- Although crypto is subject to bull and bear markets, the nature of digital currency is extremely volatile and unstable, and investors should be wary of this before they consider putting any money down.
- Research as much as possible before investing in any cryptocurrency.
- It is particularly crucial to be able to manage one’s emotional state when it comes to playing the crypto market.
2021 has seen an amazing surge in Bitcoin and has caught the attention of even those who otherwise might not have considered investing in crypto markets.
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Before delving in cryptocurrencies, however, it is important to understand some important factors, which could prevent some costly mistakes.
Cryptocurrency is Volatile
What adds to its volatility, is the fact that there is no insurance or regulation when it comes to crypto.
Moreover, cryptos that exist now might not even exist in a year’s time as some cryptos are found to be Ponzi-scheme-like scams.
Therefore, it would be ill-advised to put one’s life savings into cryptocurrency.
While we’re on the subject of scams, it should be noted that the crypto market is a fertile breeding ground for scams.
Furthermore, banks have no legal recourse when it comes to customers complaining about losing money to crypto scams.
This year’s Bitcoin price boom has led to many offshore companies operating schemes designed to siphon off money from gullible investors.
If this happens, banks may claim to do everything they can to remedy the situation, but in reality, they are under no legal obligation to reimburse money lost by their customers to illegal operations.
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Research, Research, Research
Learning as much as you can, in regard to cryptocurrency, cannot be stressed enough.
Fortunately, in today’s age of information, there’s a plethora of information online pertaining to crypto markets including graphs, charts and price indexes.
For almost every crypto, there’s an online community – be it on reddit or Facebook. Get involved and seek out information in relation to the crypto you’re eyeing to invest in.
Be aware, however, that these online groups can easily become echo chambers, which sing the praises of a particular coin whilst gleefully ignoring the negative aspects of the same coin. Seek out the skeptics and naysayers, for their information will often be more valuable than those cheerleading that particular coin.
Listen to podcasts or read books related to crypto, share markets and economics.
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Learn to Manage Your Emotions
While this is certainly true for all types of investing, it’s particularly crucial to be able to keep your cool when it comes to playing the crypto market.
The biggest emotion which most commonly leads to financial downfall is fear, particularly, the ‘fear of missing out’ (FOMO). The antidote to investing based on fear is research. The more one researches, the less likely that person will invest based upon fear.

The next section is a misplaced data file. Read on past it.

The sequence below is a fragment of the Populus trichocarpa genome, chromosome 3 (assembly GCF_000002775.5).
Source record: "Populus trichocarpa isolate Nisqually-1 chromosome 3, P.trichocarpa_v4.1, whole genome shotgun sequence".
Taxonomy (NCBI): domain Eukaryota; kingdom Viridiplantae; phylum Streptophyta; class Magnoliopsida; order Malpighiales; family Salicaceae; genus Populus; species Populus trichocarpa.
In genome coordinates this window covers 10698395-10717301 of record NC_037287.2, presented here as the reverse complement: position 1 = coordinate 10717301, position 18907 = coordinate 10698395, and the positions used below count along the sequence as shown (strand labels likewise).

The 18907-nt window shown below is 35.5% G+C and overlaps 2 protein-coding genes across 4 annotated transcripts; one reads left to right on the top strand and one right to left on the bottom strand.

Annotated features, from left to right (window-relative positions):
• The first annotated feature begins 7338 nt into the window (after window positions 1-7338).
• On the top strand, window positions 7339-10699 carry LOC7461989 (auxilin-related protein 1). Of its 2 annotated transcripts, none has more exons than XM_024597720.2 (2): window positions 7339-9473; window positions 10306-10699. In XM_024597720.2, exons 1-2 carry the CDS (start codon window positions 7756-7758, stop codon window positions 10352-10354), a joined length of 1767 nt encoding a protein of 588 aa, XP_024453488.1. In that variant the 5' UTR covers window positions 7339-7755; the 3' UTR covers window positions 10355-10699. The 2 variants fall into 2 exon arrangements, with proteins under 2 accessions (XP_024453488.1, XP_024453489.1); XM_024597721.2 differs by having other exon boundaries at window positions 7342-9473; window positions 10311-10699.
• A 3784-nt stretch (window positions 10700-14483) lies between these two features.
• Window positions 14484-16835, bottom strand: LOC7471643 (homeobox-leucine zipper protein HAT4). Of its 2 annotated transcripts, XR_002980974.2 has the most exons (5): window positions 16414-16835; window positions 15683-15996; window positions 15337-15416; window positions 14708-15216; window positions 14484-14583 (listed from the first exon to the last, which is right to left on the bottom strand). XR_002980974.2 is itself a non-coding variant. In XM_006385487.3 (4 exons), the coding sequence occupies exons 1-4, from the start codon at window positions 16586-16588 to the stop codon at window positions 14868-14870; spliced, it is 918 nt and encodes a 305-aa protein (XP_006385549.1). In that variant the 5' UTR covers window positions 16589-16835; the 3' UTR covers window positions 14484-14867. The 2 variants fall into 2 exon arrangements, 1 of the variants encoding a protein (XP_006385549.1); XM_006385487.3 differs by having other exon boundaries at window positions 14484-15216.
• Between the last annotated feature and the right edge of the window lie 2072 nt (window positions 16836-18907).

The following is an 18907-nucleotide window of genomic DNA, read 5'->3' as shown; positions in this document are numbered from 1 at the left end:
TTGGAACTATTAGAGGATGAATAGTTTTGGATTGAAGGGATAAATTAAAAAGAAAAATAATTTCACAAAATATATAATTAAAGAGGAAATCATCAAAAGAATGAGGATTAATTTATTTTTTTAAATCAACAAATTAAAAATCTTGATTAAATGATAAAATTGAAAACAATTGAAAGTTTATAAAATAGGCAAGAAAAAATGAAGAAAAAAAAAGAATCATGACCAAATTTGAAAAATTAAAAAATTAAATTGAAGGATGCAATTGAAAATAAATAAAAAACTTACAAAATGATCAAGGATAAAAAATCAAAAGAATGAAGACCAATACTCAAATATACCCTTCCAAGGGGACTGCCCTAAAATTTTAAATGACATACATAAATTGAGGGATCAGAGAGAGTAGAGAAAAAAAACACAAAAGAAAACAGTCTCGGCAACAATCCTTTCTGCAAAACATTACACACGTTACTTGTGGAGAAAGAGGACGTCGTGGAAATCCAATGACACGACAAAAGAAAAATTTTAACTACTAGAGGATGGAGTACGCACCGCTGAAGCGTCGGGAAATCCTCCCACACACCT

Attaching positive emotions to the crypto market can also be dangerous because if an investor becomes reliant on the rise of a crypto’s value for the release of endorphins, it becomes increasingly difficult to make objective decisions.
Investors should consider other ways of achieving that endorphin hit.
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Security is imperative when it comes to crypto. The holder of a crypto is the rightful and sole owner which means that the responsibility falls solely upon the owner to keep it safeguarded. If the crypto happens to get lost or stolen, there’s no way to retrieve it.
When you purchase crypto, the investor is given a cryptography key to the digital wallet. Entrusting that key to a third party - like an exchange - is dangerous because, as mentioned previously, exchanges are largely unregulated, and they can be hacked or scammed.
Instead, there are a couple of alternative options. Firstly, an investor can personally store the key and the password (called a “seed phrase” either on a hardware device or on a physical piece of paper). This can be dangerous, however, as the location can be easily forgotten. So, if the investor chooses that route, extreme caution should be taken.
Alternatively, there is something called a multi-signature wallet in which two or three parties are required to sign off on a particular transaction.
Know Your Country’s Tax Laws for Crypto
As crypto has become more and more mainstream, tax litigation has been forced to keep up with the ever-changing market.
In Australian, crypto users are divided into three categories: traders, investors, and hobbyists.
Hobbyists are classified as those who have purchased less than US$7835 (AU$10,000) worth of crypto and used that to purchase goods and services. These investors are not required to pay tax on their crypto.
Investors are those who choose to hold onto a crypto for an extended period of time and as such they are required to pay Capital Gains Tax (CGT).
Finally, a trader is someone who buys and sells crypto regularly. Also called “day traders”, this group is subject to the same tax rules as a business.
All Cryptos Are Different
The value of cryptocurrencies varies wildly across the board. Bitcoin is the world’s largest cryptocurrency and is currently valued at under US$40,000, while Ethereum, the second-largest crypto, is currently valued at under US$3,000. This doesn’t necessarily mean that Bitcoin is a better investment than Ethereum. When looking for potential value on a crypto, look for things such as the makers of the crypto and who are the people running it. Also, one must know what’s the purpose of the crypto and does it serve a particular utility?
These questions will reveal more about its potential value than the price of any given crypto.
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